Based on his family history, Charles Frazier’s Cold Mountain shares the American Civil War backdrop, following a Confederate soldier home to the wife he married just before he enlisted four years before. Inman travels through a country as changed as he is – farms in ruins, terrible poverty, lawlessness and degradation.

With its striking sense of place and gorgeous prose, Sarah Leipciger’s The Mountain Can Wait was one of my favourite novels of 2015. It’s about a father whose need to protect the son who’s run away from a crime clashes with his own morality which, in a way, takes me back to the beginning of this post.

This month’s Six Degrees of Separation has taken me from a nineteenth-century morality tale to a twenty-first century version. Part of the fun of this meme is comparing the very different routes other bloggers take from each month’s starting point. If you’re interested, you can follow it on Twitter with the hashtag #6Degrees, check out the links over at Kate’s blog or perhaps even join in.

Evening in Paradise by Lucia Berlin: An unexpected treat

Cover imageI owe my short story conversion largely to Lucia Berlin’s A Manual for Cleaning Women. There’d been others along the way but it was Berlin’s collection that sealed the deal. Given that she died in 2004, I’d assumed that was it and so was delighted when Evening in Paradise turned up. Comprising twenty-two stories, this new collection lacks the more detailed biographical notes included in A Manual for Cleaning Women, perhaps because there’s a memoir due to be published alongside it, but it’s clear that it also draws on her own life and what a rackety life it was: several marriages, four children and alcoholism followed a peripatetic childhood spent in mining towns with a brief glamorous teenage period in Chile.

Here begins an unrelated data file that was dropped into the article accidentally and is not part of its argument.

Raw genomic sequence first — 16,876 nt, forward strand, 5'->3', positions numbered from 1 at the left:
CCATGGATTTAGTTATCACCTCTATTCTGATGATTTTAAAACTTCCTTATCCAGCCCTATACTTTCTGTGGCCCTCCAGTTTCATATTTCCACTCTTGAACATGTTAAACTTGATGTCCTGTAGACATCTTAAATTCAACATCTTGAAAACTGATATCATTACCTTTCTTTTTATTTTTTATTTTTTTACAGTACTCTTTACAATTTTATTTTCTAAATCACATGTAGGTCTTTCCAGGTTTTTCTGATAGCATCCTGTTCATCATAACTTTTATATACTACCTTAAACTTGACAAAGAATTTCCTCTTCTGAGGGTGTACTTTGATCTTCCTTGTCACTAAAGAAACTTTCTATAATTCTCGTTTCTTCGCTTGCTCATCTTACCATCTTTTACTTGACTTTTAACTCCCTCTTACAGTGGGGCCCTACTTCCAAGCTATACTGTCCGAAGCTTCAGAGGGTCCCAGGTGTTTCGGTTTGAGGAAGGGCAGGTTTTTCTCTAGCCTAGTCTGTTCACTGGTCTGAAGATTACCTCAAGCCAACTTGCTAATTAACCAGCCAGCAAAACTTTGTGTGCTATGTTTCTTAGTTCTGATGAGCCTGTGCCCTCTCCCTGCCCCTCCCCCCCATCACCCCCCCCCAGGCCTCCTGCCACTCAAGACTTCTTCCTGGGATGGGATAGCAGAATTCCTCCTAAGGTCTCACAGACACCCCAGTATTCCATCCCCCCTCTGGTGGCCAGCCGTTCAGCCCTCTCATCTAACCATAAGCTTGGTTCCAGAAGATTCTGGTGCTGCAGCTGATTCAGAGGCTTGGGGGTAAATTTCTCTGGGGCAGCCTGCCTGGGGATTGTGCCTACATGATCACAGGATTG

Opening in segregated Texas in 1943 with the bright childhood memories of ‘The Musical Vanity Boxes’, these are vivid stories which glow with evocative descriptive language, often set against gorgeous backdrops, from the Chilean countryside to the Mexican coastline and the Arizonan desert. Many explore relationships between men and women with a dry wit and sharp insight. Men are artists, musicians and writers who expect their wives to get on with the humdrum details of life such as sorting out the plumbing and bringing up the children, not to mention dealing with the former tenants who never quite move out in ‘The Adobe House with a Tin Roof’. Humour and social observation are hallmarks of Berlin’s style, exemplified in ‘My Life Is an Open Book’ which sees town gossips use the opportunity of a potential tragedy to rifle the home of a single mother in search of her address book, but she can be sombre, too. In ‘Anando’ an apparently sophisticated fourteen-year-old girl is groomed for seduction by her father’s boss almost with her father’s collusion. My two favourites, however, are both darkly comic: in ‘Cherry Blossom Time’ Cassandra, bored with her teeth-grindingly predictable routine, imagines something different with dramatic results while ‘The Wives’ sees two ex-wives compare remarkably similar intimate notes on their rich junkie ex-husband.